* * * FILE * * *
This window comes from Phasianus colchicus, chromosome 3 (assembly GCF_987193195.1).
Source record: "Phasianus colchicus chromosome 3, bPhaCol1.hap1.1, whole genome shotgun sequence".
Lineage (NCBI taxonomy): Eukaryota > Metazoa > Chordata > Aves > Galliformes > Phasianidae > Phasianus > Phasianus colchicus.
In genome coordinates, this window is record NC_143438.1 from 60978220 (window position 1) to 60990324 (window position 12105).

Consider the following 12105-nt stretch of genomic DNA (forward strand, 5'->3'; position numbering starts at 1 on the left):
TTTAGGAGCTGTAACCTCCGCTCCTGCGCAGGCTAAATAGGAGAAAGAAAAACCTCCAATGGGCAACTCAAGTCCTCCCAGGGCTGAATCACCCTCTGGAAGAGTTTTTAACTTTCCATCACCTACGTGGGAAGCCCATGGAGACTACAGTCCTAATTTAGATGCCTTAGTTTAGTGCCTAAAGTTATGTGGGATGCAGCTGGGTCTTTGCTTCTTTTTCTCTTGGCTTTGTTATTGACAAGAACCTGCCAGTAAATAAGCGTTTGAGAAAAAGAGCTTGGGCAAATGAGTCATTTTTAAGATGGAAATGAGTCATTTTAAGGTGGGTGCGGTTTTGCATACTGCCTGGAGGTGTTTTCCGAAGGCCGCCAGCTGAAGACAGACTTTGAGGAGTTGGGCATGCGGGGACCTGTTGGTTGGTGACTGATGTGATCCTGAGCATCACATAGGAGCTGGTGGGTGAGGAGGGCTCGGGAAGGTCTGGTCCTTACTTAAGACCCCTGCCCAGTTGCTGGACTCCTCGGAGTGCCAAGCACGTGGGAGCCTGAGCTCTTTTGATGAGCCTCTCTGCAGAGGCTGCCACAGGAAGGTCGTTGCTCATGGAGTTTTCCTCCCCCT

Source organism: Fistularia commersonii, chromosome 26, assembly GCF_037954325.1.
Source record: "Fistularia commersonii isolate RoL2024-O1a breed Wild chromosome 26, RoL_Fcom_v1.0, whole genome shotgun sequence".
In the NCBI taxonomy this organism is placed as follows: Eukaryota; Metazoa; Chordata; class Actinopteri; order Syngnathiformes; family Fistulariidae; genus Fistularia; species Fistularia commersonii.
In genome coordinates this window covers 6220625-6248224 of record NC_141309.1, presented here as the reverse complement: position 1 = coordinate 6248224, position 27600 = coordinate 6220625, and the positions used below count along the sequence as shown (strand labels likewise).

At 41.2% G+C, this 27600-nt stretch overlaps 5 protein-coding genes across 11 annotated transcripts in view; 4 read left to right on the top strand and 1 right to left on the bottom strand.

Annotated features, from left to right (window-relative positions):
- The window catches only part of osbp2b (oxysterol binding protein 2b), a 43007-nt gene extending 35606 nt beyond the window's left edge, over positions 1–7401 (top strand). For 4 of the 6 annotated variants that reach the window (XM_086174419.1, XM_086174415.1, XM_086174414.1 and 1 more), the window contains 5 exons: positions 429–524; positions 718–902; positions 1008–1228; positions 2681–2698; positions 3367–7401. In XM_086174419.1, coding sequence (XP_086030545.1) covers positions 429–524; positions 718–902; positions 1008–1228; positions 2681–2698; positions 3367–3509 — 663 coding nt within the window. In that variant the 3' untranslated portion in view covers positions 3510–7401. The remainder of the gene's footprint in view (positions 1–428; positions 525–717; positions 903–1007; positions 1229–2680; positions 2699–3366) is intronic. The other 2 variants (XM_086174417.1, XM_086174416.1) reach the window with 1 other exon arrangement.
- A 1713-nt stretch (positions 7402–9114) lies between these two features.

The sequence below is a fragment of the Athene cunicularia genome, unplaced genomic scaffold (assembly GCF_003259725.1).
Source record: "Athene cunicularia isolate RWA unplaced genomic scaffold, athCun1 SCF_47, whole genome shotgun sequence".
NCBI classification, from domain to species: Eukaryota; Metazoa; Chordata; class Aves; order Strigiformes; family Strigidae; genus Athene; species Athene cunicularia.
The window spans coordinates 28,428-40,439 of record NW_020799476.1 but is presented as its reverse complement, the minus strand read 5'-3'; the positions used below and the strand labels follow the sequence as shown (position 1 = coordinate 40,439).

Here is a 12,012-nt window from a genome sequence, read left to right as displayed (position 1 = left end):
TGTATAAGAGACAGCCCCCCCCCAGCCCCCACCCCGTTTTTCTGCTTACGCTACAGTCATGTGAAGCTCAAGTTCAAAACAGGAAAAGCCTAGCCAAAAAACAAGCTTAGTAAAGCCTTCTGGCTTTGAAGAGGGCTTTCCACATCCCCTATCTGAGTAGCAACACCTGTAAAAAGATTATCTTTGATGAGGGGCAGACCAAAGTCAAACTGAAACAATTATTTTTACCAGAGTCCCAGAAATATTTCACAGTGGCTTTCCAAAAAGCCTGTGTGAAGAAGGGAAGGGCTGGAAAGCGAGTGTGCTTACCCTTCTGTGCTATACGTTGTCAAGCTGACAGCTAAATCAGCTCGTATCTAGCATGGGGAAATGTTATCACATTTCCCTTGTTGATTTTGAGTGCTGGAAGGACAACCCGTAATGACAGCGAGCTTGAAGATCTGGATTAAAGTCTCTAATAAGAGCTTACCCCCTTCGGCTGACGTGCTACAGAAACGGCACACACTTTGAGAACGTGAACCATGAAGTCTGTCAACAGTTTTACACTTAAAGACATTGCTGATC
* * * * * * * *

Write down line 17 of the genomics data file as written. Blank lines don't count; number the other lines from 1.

NCBI classification, from domain to species: Eukaryota; Metazoa; Chordata; class Aves; order Strigiformes; family Strigidae; genus Athene; species Athene cunicularia.